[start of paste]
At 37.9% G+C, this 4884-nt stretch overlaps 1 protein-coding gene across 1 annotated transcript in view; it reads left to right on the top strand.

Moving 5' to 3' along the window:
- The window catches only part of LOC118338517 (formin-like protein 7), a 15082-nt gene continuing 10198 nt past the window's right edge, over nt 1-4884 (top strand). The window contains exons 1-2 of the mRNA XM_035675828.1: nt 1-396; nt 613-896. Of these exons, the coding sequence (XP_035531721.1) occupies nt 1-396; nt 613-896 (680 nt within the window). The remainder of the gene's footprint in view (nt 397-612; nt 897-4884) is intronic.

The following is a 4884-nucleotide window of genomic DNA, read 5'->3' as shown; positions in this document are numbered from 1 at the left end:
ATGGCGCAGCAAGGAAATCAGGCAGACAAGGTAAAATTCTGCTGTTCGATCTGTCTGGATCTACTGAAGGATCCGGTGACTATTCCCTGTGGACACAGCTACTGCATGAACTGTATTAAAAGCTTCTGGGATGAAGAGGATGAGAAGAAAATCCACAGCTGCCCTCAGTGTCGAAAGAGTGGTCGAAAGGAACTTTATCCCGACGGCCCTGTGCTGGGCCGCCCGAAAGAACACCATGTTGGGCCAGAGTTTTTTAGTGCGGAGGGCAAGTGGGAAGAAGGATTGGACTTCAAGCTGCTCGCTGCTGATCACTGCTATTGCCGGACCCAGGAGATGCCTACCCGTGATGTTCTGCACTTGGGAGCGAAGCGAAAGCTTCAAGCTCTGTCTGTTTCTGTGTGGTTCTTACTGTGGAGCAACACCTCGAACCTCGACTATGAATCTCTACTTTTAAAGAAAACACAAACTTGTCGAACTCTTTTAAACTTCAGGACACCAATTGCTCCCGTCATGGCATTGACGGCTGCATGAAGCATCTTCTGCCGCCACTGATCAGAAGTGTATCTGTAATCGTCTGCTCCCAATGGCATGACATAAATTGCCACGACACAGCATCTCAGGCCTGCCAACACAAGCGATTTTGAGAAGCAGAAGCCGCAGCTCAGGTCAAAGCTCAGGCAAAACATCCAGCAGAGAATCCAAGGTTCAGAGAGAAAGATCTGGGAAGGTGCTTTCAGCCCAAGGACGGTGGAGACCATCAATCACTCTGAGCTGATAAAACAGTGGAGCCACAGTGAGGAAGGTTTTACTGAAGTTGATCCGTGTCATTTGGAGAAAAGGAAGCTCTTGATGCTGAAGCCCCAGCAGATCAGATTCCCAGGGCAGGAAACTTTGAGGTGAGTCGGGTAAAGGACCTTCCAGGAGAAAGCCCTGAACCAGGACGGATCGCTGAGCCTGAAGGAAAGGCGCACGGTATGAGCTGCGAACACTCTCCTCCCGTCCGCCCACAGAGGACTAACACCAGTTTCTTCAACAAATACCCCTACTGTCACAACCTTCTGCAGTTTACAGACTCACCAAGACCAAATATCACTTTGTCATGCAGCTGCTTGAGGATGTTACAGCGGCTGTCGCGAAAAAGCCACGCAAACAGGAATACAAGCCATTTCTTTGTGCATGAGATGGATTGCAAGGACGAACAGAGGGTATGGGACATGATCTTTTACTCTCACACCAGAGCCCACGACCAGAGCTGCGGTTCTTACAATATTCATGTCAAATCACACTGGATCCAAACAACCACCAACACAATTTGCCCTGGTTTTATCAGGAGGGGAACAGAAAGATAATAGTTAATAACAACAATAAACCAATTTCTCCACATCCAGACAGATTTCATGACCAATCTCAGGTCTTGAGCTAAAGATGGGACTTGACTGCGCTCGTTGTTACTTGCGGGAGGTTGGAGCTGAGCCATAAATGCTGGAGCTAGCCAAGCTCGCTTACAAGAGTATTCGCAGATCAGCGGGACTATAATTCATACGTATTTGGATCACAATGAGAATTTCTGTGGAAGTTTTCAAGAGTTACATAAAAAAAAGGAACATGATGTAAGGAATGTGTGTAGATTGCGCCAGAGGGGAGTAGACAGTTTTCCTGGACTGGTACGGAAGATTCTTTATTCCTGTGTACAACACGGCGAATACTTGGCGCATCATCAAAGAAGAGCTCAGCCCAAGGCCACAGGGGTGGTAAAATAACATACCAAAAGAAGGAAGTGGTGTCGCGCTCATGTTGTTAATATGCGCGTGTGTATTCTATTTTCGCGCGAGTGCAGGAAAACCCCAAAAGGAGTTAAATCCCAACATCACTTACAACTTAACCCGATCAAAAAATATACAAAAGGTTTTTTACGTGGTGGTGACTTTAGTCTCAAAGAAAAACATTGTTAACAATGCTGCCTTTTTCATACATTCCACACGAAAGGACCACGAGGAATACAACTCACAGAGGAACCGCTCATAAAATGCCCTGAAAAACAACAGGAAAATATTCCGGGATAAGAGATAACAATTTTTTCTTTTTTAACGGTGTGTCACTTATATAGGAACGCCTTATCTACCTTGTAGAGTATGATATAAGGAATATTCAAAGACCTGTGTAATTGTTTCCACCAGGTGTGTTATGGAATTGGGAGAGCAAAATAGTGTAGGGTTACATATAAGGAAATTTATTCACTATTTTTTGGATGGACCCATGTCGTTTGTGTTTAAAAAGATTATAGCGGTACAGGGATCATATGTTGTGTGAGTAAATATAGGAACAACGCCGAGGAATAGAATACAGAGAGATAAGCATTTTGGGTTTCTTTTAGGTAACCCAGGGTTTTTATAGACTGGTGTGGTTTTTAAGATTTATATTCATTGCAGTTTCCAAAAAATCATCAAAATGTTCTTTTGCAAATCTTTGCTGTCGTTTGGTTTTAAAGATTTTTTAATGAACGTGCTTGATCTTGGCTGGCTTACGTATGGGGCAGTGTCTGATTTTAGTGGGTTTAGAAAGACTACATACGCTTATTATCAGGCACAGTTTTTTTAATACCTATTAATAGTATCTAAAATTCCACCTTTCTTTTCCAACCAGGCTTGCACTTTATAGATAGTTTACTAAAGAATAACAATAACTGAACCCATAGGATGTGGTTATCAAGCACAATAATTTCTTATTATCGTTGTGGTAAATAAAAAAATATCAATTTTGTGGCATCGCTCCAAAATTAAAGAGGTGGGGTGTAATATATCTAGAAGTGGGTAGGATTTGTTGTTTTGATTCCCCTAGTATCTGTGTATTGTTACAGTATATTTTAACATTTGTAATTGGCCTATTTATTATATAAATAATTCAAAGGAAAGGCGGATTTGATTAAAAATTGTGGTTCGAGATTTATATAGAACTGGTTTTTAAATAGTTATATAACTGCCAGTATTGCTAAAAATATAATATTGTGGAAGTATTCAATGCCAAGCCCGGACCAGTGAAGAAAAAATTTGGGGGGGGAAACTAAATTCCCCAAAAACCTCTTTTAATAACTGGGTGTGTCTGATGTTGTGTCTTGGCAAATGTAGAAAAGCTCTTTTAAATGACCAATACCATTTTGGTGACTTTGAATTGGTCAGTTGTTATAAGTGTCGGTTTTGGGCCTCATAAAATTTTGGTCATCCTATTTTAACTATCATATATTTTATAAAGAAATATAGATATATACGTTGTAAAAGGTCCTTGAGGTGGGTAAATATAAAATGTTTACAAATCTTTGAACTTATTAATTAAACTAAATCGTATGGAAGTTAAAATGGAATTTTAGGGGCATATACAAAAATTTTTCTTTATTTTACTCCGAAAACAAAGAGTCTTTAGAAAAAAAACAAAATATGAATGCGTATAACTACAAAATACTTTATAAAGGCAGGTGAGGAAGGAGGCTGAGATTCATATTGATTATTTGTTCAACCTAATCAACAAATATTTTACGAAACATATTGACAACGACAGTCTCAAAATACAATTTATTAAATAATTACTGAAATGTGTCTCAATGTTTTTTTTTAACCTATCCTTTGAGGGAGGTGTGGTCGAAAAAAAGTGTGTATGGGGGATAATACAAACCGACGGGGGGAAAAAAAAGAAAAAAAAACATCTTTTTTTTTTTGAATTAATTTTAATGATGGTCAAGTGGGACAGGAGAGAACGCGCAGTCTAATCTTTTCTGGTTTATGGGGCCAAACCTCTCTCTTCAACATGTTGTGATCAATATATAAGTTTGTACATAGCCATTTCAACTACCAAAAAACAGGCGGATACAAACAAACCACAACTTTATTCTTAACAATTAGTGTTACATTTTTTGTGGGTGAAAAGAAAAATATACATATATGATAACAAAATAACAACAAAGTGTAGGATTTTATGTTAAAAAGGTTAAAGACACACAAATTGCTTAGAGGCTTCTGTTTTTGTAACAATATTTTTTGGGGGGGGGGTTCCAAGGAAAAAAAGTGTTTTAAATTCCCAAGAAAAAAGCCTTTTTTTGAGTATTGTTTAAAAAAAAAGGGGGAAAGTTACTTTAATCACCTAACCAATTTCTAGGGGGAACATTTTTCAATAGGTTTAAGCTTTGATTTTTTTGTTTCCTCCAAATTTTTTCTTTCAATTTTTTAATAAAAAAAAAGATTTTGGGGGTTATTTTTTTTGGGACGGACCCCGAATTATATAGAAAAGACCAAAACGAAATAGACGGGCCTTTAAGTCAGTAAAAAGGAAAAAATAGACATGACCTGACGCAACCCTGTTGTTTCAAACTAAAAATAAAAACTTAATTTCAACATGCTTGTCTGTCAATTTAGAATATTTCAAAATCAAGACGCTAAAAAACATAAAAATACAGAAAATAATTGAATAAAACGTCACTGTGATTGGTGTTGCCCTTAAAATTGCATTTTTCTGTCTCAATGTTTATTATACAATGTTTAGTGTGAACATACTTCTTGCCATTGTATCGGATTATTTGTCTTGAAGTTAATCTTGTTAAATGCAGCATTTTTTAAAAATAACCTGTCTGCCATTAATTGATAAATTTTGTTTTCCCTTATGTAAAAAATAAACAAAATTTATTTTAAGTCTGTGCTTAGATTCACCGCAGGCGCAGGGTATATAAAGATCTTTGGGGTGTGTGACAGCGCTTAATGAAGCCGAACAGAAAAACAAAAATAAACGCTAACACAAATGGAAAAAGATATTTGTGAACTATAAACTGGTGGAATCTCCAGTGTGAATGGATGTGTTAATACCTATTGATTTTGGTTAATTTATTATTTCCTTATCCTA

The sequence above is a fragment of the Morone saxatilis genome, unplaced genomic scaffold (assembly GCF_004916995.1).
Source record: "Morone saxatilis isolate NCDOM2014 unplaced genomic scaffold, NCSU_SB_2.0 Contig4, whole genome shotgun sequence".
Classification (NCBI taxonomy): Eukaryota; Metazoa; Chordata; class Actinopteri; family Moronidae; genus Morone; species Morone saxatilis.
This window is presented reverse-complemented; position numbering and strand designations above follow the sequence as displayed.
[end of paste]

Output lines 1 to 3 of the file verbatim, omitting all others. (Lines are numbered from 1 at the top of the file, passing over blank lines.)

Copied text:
At 37.9% G+C, this 4884-nt stretch overlaps 1 protein-coding gene across 1 annotated transcript in view; it reads left to right on the top strand.

Moving 5' to 3' along the window:
- The window catches only part of LOC118338517 (formin-like protein 7), a 15082-nt gene continuing 10198 nt past the window's right edge, over nt 1-4884 (top strand). The window contains exons 1-2 of the mRNA XM_035675828.1: nt 1-396; nt 613-896. Of these exons, the coding sequence (XP_035531721.1) occupies nt 1-396; nt 613-896 (680 nt within the window). The remainder of the gene's footprint in view (nt 397-612; nt 897-4884) is intronic.